"As soon as Congress acts to authorize these military commissions," Bush said last week, "we will prosecute these men and send a clear message to those who kill Americans: No matter how long it takes, we will find you and bring you to justice." The speech signaled an effort by Bush to reframe the debate over military commissions as a false choice "between breaching the Geneva conventions or backing Khalid Sheikh Mohammed." "It’s territory he knows and feels secure on," Andrew Sullivan writes, "goading the opposition as appeasers and terror lovers." Last week, it looked as if conservatives would be split on the issue, making it less effective as a political cudgel. But Bush's "round of speeches on national security" has made the right wing "more wary of bucking the White House."’

Guantanamo Kumbaya

From the New York Times

[http://www.nytimes.com/2006/09/17/magazine/17guantanamo.html?_r=1&oref=slogin&pagewanted=all|The Battle] for Guantánamo

By TIM GOLDEN
Published: September 17, 2006
Note: This article will appear in the Sept. 17 issue of The Times Magazine.
1. A Warning From Shaker Aamer

Col. Mike Bumgarner took over as the warden of Guantánamo Bay in April 2005. He had been hoping to be sent to Iraq; among senior officers of the Army’s military police corps, the job of commanding guards at the American detention camp in Cuba was considered not particularly challenging and somewhat risky to a career. He figured it would mean spending at least a year away from his family, managing the petty insurgencies of hundreds of angry, accused terrorists.

“Is this what I went to bed at night thinking about?” he would ask nearly a year later, as he whacked at mosquitoes on a muggy Cuban night. “No.”

Bumgarner, then 45, received his marching orders from the overall commander of the military’s joint task force at Guantánamo, Maj. Gen. Jay W. Hood. A few weeks earlier, General Hood dispatched the previous head of his guard operation and two other senior officers for fraternizing with female subordinates. He was known as a flinty, detail-oriented boss with low tolerance for bad judgment, and his instructions to the colonel were brief: He should keep the detainees and his guards safe, Bumgarner says Hood told him. He should prevent any escapes. He should also study the Third Geneva Convention, on the treatment of prisoners of war, and begin thinking about how to move Guantánamo more into line with its rules.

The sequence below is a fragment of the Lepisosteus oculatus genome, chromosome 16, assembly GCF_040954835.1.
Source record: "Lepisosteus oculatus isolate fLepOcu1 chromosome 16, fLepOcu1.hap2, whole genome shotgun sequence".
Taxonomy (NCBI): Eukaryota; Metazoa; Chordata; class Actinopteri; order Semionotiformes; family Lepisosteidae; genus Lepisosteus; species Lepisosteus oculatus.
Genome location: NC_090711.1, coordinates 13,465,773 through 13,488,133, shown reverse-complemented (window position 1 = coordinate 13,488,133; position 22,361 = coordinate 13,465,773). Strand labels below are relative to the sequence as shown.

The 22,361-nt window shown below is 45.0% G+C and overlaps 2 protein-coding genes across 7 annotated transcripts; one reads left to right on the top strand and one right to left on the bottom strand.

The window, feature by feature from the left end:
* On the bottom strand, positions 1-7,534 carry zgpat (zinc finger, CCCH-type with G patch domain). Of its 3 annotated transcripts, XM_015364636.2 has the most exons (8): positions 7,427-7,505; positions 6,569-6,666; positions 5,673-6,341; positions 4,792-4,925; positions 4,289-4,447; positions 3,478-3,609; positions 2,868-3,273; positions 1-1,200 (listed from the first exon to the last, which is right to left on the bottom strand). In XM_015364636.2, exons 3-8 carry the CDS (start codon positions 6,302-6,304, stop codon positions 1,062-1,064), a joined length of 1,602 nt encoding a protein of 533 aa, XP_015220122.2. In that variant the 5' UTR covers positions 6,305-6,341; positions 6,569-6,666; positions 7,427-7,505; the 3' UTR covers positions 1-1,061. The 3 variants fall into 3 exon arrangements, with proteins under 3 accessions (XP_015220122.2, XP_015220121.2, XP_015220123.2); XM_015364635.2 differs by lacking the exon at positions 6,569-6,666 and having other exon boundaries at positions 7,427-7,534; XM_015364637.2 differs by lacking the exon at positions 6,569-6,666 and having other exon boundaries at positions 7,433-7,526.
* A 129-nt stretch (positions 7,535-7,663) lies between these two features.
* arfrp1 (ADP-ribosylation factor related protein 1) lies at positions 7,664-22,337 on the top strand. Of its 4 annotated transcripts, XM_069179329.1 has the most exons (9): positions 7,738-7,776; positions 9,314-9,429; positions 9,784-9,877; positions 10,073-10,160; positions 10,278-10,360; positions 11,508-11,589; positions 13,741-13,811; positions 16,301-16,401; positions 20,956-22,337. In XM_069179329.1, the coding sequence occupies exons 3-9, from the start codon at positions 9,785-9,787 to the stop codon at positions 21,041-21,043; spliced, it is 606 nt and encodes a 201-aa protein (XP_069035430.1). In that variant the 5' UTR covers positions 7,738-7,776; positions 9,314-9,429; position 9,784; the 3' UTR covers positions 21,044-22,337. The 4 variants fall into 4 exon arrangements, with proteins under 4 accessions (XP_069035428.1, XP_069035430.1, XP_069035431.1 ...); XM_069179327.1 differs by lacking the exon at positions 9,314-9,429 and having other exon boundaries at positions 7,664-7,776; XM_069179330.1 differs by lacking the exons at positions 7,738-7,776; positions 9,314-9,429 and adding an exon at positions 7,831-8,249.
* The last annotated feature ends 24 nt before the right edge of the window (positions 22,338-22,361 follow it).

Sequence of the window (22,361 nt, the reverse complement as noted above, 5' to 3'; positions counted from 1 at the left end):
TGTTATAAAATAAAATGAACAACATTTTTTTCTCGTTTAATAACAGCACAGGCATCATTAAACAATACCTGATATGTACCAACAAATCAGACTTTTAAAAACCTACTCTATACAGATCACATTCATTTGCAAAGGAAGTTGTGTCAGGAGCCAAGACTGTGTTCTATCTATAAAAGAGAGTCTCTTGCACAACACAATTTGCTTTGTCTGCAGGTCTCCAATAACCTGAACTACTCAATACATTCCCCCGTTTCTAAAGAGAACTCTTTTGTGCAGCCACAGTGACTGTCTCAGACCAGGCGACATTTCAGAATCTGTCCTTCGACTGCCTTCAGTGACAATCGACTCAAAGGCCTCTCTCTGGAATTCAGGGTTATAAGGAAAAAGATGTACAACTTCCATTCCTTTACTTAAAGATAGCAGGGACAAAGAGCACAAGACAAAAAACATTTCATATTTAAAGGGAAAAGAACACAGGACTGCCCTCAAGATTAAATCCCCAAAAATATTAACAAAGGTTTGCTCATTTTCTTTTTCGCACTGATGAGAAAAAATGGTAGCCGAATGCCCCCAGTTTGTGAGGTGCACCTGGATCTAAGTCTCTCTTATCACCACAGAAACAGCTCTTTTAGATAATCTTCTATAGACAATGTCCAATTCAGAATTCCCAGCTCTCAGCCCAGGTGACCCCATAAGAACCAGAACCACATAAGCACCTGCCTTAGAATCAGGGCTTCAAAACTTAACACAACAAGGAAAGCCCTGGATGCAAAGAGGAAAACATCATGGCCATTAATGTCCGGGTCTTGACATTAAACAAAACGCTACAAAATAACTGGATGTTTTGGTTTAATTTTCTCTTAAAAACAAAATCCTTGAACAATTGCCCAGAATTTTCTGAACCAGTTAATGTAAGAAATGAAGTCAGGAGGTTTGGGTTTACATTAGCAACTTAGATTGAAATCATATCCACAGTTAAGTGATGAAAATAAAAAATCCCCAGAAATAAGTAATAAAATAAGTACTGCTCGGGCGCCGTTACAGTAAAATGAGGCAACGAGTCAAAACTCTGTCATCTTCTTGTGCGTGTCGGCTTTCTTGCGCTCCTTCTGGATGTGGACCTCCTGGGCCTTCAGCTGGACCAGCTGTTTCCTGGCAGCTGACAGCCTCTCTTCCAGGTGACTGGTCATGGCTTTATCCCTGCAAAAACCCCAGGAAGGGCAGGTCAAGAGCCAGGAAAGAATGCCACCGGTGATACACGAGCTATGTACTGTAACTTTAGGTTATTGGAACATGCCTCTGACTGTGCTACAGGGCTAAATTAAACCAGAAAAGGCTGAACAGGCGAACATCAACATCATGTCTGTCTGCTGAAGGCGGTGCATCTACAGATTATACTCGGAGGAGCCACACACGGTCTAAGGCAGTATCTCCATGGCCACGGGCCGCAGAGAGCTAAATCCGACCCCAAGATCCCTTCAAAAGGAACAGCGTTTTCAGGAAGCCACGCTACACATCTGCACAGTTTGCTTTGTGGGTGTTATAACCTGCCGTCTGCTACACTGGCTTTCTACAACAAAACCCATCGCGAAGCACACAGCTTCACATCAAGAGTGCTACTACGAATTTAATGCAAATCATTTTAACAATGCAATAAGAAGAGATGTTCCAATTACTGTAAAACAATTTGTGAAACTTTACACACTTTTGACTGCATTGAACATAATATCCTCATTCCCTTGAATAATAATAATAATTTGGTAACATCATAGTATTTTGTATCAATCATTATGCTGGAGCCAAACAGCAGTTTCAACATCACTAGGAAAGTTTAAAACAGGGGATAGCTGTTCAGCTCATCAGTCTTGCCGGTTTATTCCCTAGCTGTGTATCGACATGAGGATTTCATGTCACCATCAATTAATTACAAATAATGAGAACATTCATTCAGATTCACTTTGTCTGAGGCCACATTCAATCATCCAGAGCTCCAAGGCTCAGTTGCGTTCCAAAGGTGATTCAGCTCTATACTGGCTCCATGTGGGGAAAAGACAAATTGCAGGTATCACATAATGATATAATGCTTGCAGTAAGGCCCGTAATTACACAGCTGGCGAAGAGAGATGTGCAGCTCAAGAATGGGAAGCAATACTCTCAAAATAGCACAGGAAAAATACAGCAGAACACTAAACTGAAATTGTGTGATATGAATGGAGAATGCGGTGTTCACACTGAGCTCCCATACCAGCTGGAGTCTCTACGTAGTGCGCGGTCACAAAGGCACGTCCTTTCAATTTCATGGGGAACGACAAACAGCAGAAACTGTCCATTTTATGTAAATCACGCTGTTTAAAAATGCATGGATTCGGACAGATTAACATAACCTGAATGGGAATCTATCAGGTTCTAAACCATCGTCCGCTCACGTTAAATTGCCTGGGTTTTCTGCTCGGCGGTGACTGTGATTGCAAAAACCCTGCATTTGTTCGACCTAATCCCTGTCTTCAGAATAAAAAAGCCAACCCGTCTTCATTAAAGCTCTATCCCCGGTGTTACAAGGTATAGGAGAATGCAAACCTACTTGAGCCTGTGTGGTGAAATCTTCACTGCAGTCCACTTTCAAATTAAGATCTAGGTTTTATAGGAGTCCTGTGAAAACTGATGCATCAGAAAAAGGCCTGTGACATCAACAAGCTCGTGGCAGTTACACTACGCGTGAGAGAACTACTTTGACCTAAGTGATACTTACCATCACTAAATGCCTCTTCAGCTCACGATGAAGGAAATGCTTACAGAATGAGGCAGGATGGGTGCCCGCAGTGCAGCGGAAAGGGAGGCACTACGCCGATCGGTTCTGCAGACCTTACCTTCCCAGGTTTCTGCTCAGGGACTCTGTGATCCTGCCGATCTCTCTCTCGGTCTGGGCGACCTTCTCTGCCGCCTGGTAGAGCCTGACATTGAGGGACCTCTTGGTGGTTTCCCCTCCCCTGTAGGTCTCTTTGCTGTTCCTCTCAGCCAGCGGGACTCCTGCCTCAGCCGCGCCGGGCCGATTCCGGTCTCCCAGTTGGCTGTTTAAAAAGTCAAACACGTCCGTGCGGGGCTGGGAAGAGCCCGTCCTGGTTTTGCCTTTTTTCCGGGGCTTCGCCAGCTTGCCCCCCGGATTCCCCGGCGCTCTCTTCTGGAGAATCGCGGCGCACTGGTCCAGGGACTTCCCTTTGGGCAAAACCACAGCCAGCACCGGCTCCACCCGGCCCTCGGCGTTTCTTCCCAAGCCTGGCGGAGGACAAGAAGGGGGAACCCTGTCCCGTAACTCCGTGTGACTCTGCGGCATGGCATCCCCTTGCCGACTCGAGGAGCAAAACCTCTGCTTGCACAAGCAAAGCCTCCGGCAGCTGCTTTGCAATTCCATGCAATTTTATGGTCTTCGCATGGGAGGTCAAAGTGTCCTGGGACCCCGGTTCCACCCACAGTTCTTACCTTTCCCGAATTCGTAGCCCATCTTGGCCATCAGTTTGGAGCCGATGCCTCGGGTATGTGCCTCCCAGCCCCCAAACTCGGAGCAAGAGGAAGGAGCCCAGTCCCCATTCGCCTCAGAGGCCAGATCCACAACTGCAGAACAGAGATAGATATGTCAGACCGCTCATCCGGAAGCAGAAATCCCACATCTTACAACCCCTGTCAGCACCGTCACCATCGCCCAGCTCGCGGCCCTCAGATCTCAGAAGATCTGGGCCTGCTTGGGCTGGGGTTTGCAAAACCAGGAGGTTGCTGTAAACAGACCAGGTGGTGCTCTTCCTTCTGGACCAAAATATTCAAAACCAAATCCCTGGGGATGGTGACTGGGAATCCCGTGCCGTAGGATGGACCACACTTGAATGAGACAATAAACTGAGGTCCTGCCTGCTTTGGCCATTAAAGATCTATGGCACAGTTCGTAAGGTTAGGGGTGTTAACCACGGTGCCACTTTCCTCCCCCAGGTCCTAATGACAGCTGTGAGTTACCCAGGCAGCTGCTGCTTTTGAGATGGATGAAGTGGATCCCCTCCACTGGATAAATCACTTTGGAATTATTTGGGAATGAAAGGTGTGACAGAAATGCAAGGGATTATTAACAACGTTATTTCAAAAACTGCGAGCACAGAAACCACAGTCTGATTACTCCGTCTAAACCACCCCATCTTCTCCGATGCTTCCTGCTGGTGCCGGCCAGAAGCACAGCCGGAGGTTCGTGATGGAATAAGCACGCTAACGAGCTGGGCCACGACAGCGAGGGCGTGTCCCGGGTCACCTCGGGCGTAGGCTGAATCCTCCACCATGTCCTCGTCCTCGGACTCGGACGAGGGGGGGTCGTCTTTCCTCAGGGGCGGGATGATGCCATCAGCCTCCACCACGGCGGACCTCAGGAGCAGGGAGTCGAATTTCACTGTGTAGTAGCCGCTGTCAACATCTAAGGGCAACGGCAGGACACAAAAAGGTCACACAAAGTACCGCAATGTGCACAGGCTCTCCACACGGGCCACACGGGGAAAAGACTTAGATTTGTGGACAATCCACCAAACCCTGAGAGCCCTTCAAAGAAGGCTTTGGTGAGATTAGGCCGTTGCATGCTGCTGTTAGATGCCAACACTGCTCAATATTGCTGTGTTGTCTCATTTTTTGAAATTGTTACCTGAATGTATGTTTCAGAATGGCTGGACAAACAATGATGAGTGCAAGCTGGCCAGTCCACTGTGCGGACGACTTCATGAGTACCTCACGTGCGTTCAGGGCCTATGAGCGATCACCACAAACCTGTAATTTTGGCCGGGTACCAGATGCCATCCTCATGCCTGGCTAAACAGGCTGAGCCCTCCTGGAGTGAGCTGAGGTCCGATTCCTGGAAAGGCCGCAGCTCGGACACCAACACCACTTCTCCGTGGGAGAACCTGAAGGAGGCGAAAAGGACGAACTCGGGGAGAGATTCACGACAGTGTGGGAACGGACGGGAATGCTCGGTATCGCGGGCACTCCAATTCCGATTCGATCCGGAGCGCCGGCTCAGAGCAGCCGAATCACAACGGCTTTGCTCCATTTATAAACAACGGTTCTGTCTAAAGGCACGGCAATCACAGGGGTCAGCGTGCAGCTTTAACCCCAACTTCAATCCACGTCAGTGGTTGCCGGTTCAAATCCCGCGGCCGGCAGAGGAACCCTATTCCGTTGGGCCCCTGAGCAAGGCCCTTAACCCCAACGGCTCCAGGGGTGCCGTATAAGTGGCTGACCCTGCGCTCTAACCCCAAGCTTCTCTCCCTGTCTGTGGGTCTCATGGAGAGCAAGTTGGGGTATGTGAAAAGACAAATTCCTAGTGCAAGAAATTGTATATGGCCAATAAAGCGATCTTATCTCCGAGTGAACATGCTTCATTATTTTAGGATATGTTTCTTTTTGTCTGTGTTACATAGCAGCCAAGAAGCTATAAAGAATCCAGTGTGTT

It had been three years since President Bush declared that the United States would not be bound by any part of the Geneva treaties in dealing with prisoners in the fight against terrorism.

read on at the NYT... Fascinating.

bushwhacked .....

‘President Bush went to Capitol Hill today to rally Republican support for his anti-terrorism policies, but a Senate committee dealt him a serious setback after a former member of his cabinet broke with him on a crucial issue.

Hours after Mr. Bush huddled with House Republicans, he suffered a defeat on the other side of the Capitol, as the Senate Armed Services Committee endorsed legislation that would give suspected terrorists more legal protections than the president desires.

Four of the panel's 13 Republicans joined all 11 Democrats in rejecting Mr. Bush's proposal to keep defendants from seeing classified evidence against them. The vote came a day after the House Armed Services Committee adopted a measure that more closely parallels what the president wants.

Mr. Bush said after conferring with Republican House members that he had "reminded them that the most important job of government is to protect the homeland." As part of his plan, the president wants Congress to enact legislation that would authorize tougher interrogations of suspected terrorists.

And that is what Congress must not do, said Colin L. Powell, the former secretary of state. "The world is beginning to doubt the moral basis of our fight against terrorism," Mr. Powell said in a letter to Senator John McCain of Arizona, one of the Republicans who differ with Mr. Bush's policies.’

Senate Panel Defies Bush On Detainee Bill

knuckles .....

Mark Fiore's new animation "Knuckle's Sandwich" 

overwhelming support for Hicks .....

'More than 90 per cent of Australians believe Guantanomo Bay detainee David Hicks deserves a fair trial without delay, a Newspoll survey has show.

And they believe he won't get that fair trial in the US-run detention centre in Cuba, the survey revealed.

The survey was commissioned by the group GetUp, which describes itself as an independent political movement to build a progressive Australia.'

Public Overwhelmingly Behind Hicks